Mini Breton cakes, individual gateaux Bretons made from the richest, nicest Breton pastry, with lots of famous hand-churned Brittany butter in the ingredients.
What is Breton butter cake?
Breton butter cake or gateau Breton is one of the best things to come out of northern France. The cake is a sort of giant or individual shortbread filled with fruit preserve or crème pâtissière (custard), only less crunchy, softer, flakier and more buttery than the softest and the most buttery shortbread.
It is made with lightly salted butter and so it has this whisper of saltiness cutting through the sweet, which of course is irresistible as all salted caramel lovers in the world know well.
It is without question my and the Weather Man’s favourite cake, especially in its full-sized version. The downside of me researching and always making new cakes is that we never get to bake repeat favourites, or hardly ever. That however does not apply to gateau Breton – whatever happens, it must land on the cake stand at least three or four times a year.
It’s a special thing, a special treat to us, while in Brittany gateau Breton is sold in every single bakery. It comes in full size giant wheels and smaller, cookie sized individual cakes.
The secret's in the butter
The pastry is as rich as it is simple: flour, egg yolks, sugar and the famous hand-churned Breton butter, beurre de baratte. I bet they don’t use the artisanal butter every day in all the patisseries in Brittany, but the traditional recipe instructs to do so.
It would be an excellent experiment to churn my own butter and bake a Breton cake with it, just to see whether it would come out heavenly better.
The butter should be lightly salted which always prompts me to deliberate forever in the dairy aisle, comparing the salt content of various butters.
Calon Wen, Welsh organic butter has only 1% salt content which is ideal, but it’s expensive. Lurpak is a decent butter and priced sensibly for baking.
How to make Breton butter pastry?
It is as easy as it’s delicious: dry ingredients stirred together, egg yolks beaten in with a mixer or just a wooden spoon and rubbing in butter – as if you were making a shortbread. The resulting dough is wonderfully pliable – it needs a rest in the fridge, for at least an hour.
It’s rather hard when it comes out so either let it sit on the worktop for half an hour and soften, or bash it lightly with a rolling pin.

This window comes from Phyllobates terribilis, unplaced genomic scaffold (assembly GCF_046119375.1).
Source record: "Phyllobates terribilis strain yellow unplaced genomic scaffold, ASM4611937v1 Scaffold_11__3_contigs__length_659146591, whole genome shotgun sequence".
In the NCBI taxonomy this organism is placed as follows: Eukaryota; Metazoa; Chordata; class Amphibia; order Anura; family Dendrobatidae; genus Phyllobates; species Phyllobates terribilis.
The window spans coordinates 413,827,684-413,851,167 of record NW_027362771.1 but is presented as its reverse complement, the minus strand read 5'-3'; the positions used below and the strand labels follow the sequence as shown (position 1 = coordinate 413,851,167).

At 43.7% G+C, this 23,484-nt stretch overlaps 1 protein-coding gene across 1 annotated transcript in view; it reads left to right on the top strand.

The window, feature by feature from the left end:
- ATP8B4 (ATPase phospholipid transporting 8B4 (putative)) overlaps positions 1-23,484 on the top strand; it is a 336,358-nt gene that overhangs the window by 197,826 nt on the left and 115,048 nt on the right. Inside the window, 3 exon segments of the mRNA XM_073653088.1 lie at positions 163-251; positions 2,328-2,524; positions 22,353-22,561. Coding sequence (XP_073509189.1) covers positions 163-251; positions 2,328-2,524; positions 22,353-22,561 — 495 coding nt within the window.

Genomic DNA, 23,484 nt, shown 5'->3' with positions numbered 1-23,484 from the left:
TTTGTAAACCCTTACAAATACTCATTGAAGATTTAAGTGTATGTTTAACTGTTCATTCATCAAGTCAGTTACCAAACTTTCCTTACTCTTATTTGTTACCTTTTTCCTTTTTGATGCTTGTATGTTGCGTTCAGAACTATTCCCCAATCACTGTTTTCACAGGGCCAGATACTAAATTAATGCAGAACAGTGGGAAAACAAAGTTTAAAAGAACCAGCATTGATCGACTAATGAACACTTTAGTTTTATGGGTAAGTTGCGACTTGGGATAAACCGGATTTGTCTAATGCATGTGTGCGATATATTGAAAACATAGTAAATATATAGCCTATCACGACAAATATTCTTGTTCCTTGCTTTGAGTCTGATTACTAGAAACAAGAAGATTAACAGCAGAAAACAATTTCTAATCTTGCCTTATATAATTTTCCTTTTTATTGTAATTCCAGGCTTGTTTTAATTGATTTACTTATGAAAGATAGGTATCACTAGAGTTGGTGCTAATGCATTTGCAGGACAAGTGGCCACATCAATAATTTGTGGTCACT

Making the individual cakes is a little more laborious than one large wheel, but on the other hand it’s easier to put lids over small ones. Cut the bottoms slightly larger than your cases, the lids a little smaller and fill them generously with favourite jam.
For authenticity, it is worth using an extra egg yolk to brush over the tops, and to draw swirls or criss-crosses in it with a fork. When baked, they come out golden and glossy, burnished and utterly tempting!
It is only one of the delights of Brittany alongside butter biscuits aka galettes sablés, kouign-amann and far Breton. And that’s only the sweets! Because primarily, you visit Brittany to gorge on oysters, mussels, whelks, crabs and the rest of the wonderful seafood they are famous for.
More Breton recipes
Once you’ve made the individual Breton cakes, next time you might want to have a go at the full sized gateau Breton.
Kouign-amann is buttery laminated pastry filled with more butter and sugar – yes, a nutritional hell but delicious to die for.
Sablés Bretons or galettes bretonnes are delicate, buttery shortbread biscuits. That’s right – it’s all about butter in Brittany!
More pastry recipes
There’s Danish pastry, and there’s easy Danish – the choice is yours. The former is also suitable to make croissants from.
Puff pastry made at home? Only if it’s rough puff – unbelievably easy and workable production. Excellent for pies and sweet bites.
Canadian butter tarts are made for Canada Day, 1st July, but there’s absolutely no reason not to make them on any other day, all year round.